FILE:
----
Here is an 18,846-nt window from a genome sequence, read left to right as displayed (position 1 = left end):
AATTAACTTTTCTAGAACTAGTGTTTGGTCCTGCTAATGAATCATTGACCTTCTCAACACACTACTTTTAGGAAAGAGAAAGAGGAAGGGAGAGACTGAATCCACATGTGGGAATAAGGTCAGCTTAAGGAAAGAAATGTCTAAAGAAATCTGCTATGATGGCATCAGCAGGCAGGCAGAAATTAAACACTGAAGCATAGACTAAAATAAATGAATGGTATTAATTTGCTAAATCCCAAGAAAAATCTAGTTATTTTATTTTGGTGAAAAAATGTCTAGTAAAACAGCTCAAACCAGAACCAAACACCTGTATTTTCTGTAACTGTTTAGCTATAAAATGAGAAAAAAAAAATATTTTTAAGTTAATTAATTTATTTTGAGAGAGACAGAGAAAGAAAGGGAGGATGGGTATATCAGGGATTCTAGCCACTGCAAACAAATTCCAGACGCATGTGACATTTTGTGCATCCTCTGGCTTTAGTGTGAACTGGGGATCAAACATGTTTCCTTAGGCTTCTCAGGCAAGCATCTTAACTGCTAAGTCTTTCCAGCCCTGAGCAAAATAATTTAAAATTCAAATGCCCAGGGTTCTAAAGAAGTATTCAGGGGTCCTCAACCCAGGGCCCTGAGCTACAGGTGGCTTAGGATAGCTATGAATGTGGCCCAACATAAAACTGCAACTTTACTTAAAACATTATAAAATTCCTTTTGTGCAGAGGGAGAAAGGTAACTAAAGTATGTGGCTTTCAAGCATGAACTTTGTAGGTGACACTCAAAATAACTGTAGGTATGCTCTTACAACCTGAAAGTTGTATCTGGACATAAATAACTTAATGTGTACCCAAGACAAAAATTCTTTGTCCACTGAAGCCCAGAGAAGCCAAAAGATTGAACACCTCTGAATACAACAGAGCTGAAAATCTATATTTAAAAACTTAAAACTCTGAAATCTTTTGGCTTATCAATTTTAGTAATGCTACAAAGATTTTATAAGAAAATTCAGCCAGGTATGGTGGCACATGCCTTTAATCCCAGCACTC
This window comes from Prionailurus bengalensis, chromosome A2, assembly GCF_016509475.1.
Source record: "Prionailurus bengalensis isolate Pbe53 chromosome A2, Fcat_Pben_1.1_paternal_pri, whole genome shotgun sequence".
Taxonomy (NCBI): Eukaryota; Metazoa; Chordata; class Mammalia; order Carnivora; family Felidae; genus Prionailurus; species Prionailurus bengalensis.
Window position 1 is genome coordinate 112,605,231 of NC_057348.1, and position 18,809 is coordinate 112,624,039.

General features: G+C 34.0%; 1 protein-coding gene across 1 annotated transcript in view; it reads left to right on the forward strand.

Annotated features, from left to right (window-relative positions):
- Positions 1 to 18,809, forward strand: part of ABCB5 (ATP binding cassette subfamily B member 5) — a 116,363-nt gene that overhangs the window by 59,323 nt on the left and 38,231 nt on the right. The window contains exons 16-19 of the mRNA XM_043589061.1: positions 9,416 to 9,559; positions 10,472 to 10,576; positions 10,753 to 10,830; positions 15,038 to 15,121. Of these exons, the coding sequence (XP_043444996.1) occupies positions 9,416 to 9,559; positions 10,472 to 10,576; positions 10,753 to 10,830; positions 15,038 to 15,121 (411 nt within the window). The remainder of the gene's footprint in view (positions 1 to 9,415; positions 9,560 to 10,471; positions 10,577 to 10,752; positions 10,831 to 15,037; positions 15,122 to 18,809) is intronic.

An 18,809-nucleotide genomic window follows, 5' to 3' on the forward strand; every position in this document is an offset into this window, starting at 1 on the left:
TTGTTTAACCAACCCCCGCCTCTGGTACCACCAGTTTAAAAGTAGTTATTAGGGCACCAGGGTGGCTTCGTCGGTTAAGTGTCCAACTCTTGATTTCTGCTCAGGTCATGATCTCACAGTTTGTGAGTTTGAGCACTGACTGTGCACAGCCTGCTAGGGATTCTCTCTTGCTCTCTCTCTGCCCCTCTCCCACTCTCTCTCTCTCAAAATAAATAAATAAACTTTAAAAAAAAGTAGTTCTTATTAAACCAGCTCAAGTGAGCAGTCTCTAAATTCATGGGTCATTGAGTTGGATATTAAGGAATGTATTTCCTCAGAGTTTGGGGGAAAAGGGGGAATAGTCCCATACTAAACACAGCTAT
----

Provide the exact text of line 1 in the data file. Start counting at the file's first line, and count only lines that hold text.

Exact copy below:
Here is an 18,846-nt window from a genome sequence, read left to right as displayed (position 1 = left end):